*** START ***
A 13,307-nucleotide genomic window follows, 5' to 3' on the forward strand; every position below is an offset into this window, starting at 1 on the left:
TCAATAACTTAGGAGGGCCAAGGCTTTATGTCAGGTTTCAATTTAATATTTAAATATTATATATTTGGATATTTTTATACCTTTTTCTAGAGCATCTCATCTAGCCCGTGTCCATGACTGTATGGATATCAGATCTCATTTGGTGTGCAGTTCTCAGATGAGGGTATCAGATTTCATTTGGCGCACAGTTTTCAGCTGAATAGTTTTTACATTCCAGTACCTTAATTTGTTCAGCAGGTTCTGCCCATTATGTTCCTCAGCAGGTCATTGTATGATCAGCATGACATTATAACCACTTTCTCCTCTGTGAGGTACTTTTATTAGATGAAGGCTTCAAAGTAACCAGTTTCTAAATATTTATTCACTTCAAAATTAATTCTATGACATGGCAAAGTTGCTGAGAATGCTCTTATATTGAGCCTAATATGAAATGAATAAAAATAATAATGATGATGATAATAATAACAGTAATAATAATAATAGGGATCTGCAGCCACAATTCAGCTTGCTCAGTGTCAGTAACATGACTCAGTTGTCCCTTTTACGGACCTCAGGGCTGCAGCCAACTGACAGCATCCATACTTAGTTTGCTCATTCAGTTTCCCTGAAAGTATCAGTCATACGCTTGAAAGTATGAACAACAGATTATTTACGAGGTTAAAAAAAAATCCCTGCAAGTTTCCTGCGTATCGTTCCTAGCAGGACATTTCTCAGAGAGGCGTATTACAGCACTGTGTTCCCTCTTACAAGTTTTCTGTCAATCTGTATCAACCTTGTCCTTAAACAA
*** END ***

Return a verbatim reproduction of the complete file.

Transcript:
A 13,307-nucleotide genomic window follows, 5' to 3' on the forward strand; every position below is an offset into this window, starting at 1 on the left:
TCAATAACTTAGGAGGGCCAAGGCTTTATGTCAGGTTTCAATTTAATATTTAAATATTATATATTTGGATATTTTTATACCTTTTTCTAGAGCATCTCATCTAGCCCGTGTCCATGACTGTATGGATATCAGATCTCATTTGGTGTGCAGTTCTCAGATGAGGGTATCAGATTTCATTTGGCGCACAGTTTTCAGCTGAATAGTTTTTACATTCCAGTACCTTAATTTGTTCAGCAGGTTCTGCCCATTATGTTCCTCAGCAGGTCATTGTATGATCAGCATGACATTATAACCACTTTCTCCTCTGTGAGGTACTTTTATTAGATGAAGGCTTCAAAGTAACCAGTTTCTAAATATTTATTCACTTCAAAATTAATTCTATGACATGGCAAAGTTGCTGAGAATGCTCTTATATTGAGCCTAATATGAAATGAATAAAAATAATAATGATGATGATAATAATAACAGTAATAATAATAATAGGGATCTGCAGCCACAATTCAGCTTGCTCAGTGTCAGTAACATGACTCAGTTGTCCCTTTTACGGACCTCAGGGCTGCAGCCAACTGACAGCATCCATACTTAGTTTGCTCATTCAGTTTCCCTGAAAGTATCAGTCATACGCTTGAAAGTATGAACAACAGATTATTTACGAGGTTAAAAAAAAATCCCTGCAAGTTTCCTGCGTATCGTTCCTAGCAGGACATTTCTCAGAGAGGCGTATTACAGCACTGTGTTCCCTCTTACAAGTTTTCTGTCAATCTGTATCAACCTTGTCCTTAAACAA